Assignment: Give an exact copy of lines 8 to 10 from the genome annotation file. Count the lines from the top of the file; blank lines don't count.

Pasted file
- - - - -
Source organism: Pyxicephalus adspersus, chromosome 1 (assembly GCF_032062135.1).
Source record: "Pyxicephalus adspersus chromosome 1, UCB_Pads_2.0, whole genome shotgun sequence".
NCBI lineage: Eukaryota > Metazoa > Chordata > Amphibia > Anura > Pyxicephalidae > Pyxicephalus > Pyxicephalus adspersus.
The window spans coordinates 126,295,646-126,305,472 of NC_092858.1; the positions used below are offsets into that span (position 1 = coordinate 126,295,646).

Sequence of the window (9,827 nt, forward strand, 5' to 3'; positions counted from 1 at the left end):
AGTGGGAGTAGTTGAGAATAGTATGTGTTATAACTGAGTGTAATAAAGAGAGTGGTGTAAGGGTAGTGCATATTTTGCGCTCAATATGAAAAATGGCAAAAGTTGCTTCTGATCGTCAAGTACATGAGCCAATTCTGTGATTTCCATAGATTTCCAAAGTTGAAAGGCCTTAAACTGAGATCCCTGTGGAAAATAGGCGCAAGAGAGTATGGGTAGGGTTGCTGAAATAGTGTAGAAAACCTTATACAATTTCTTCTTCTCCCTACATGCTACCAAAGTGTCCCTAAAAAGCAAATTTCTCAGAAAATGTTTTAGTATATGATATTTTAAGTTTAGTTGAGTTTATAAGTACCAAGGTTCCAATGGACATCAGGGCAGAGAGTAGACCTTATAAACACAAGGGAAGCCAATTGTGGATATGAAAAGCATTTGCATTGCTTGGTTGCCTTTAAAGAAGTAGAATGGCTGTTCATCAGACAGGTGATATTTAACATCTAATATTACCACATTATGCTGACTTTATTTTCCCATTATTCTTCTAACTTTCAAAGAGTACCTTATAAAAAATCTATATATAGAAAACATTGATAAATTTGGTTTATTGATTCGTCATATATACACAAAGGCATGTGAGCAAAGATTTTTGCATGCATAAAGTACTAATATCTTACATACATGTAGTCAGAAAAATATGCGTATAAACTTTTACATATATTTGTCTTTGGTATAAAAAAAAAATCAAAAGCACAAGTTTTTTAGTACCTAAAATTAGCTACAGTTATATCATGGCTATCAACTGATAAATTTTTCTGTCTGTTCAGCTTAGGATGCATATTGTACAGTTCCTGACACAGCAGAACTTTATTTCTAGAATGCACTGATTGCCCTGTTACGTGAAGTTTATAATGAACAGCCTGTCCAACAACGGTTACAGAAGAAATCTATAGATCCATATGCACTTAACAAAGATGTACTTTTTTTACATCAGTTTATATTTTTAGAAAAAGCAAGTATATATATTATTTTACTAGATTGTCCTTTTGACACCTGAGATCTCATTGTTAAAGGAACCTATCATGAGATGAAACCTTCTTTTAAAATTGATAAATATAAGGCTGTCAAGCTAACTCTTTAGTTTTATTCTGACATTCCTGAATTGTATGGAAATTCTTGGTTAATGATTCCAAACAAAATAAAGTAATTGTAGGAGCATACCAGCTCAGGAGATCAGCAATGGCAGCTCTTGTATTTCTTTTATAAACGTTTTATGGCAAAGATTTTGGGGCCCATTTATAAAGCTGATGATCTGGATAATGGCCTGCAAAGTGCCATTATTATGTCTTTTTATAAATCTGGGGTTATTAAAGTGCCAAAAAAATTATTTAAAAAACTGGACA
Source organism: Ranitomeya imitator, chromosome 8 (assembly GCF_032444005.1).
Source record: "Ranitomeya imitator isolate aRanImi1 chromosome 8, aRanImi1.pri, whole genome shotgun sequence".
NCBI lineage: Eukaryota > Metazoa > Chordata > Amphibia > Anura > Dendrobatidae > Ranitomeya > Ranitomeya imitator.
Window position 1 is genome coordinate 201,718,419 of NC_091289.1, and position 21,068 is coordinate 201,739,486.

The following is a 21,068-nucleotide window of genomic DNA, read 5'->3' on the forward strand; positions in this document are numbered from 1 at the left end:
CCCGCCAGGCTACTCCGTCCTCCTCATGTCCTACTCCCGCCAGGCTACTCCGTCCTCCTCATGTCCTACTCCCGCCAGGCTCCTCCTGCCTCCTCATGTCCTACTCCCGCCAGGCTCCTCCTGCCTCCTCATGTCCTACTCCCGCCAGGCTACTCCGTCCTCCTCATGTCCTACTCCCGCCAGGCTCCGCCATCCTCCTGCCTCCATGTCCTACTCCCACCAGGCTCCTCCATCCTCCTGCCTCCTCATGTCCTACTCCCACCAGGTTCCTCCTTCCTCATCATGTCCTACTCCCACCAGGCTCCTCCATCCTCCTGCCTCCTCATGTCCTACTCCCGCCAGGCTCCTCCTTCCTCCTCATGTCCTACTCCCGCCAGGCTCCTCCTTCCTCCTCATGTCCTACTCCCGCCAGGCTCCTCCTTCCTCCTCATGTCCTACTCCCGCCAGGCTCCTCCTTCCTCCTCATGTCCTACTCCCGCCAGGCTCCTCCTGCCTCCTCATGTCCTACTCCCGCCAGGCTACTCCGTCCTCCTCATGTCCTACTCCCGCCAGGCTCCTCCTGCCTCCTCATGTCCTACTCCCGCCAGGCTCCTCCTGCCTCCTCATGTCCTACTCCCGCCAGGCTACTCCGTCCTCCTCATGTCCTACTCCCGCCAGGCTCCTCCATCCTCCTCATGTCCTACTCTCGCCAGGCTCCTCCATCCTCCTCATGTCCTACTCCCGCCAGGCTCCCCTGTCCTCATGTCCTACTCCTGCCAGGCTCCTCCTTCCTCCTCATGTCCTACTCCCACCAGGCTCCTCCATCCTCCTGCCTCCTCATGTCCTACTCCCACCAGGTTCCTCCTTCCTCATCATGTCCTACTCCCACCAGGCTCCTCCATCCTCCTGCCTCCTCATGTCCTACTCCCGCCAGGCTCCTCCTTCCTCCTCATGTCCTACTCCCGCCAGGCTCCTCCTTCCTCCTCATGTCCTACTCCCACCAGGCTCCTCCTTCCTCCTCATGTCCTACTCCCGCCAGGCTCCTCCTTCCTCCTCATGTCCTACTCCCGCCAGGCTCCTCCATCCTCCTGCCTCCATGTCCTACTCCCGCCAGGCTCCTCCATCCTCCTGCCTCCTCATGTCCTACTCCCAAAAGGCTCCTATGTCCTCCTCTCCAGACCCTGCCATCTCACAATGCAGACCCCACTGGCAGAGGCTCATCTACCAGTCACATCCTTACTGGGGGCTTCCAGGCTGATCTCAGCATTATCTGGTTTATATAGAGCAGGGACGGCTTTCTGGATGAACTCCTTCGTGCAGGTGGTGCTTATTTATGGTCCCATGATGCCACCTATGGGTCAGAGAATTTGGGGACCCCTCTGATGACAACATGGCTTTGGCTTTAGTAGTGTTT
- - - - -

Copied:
Source record: "Ranitomeya imitator isolate aRanImi1 chromosome 8, aRanImi1.pri, whole genome shotgun sequence".
NCBI lineage: Eukaryota > Metazoa > Chordata > Amphibia > Anura > Dendrobatidae > Ranitomeya > Ranitomeya imitator.
Window position 1 is genome coordinate 201,718,419 of NC_091289.1, and position 21,068 is coordinate 201,739,486.